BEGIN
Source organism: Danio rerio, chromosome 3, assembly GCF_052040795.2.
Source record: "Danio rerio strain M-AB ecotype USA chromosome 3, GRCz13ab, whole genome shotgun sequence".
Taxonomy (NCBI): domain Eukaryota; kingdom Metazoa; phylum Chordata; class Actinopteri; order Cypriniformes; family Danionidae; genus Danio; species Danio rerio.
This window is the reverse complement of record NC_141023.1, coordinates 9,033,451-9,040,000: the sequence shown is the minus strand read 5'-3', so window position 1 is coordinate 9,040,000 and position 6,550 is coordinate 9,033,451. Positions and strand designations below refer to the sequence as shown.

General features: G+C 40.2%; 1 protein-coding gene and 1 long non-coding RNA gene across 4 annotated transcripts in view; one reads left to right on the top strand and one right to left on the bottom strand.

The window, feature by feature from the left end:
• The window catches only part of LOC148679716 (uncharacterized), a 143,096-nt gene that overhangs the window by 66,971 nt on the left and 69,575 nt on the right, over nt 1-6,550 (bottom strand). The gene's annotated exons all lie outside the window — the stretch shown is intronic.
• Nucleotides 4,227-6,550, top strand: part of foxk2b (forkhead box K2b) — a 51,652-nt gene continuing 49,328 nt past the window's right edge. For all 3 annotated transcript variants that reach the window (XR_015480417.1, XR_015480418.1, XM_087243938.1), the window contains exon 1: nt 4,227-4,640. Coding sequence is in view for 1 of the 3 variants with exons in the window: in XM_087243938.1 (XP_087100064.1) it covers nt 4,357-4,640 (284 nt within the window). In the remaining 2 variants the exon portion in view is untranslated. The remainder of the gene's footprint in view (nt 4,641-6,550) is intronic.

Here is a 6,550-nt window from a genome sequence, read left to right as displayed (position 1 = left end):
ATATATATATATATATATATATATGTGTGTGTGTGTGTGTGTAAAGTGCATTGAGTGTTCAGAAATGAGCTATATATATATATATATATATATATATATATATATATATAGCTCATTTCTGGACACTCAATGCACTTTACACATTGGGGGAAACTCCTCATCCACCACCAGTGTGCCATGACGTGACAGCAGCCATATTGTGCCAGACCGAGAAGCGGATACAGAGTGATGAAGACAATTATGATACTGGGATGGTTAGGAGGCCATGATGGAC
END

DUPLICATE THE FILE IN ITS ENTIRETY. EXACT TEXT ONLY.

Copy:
Source organism: Danio rerio, chromosome 3, assembly GCF_052040795.2.
Source record: "Danio rerio strain M-AB ecotype USA chromosome 3, GRCz13ab, whole genome shotgun sequence".
Taxonomy (NCBI): domain Eukaryota; kingdom Metazoa; phylum Chordata; class Actinopteri; order Cypriniformes; family Danionidae; genus Danio; species Danio rerio.
This window is the reverse complement of record NC_141023.1, coordinates 9,033,451-9,040,000: the sequence shown is the minus strand read 5'-3', so window position 1 is coordinate 9,040,000 and position 6,550 is coordinate 9,033,451. Positions and strand designations below refer to the sequence as shown.

General features: G+C 40.2%; 1 protein-coding gene and 1 long non-coding RNA gene across 4 annotated transcripts in view; one reads left to right on the top strand and one right to left on the bottom strand.

The window, feature by feature from the left end:
• The window catches only part of LOC148679716 (uncharacterized), a 143,096-nt gene that overhangs the window by 66,971 nt on the left and 69,575 nt on the right, over nt 1-6,550 (bottom strand). The gene's annotated exons all lie outside the window — the stretch shown is intronic.
• Nucleotides 4,227-6,550, top strand: part of foxk2b (forkhead box K2b) — a 51,652-nt gene continuing 49,328 nt past the window's right edge. For all 3 annotated transcript variants that reach the window (XR_015480417.1, XR_015480418.1, XM_087243938.1), the window contains exon 1: nt 4,227-4,640. Coding sequence is in view for 1 of the 3 variants with exons in the window: in XM_087243938.1 (XP_087100064.1) it covers nt 4,357-4,640 (284 nt within the window). In the remaining 2 variants the exon portion in view is untranslated. The remainder of the gene's footprint in view (nt 4,641-6,550) is intronic.

Here is a 6,550-nt window from a genome sequence, read left to right as displayed (position 1 = left end):
ATATATATATATATATATATATATGTGTGTGTGTGTGTGTGTAAAGTGCATTGAGTGTTCAGAAATGAGCTATATATATATATATATATATATATATATATATATATATAGCTCATTTCTGGACACTCAATGCACTTTACACATTGGGGGAAACTCCTCATCCACCACCAGTGTGCCATGACGTGACAGCAGCCATATTGTGCCAGACCGAGAAGCGGATACAGAGTGATGAAGACAATTATGATACTGGGATGGTTAGGAGGCCATGATGGAC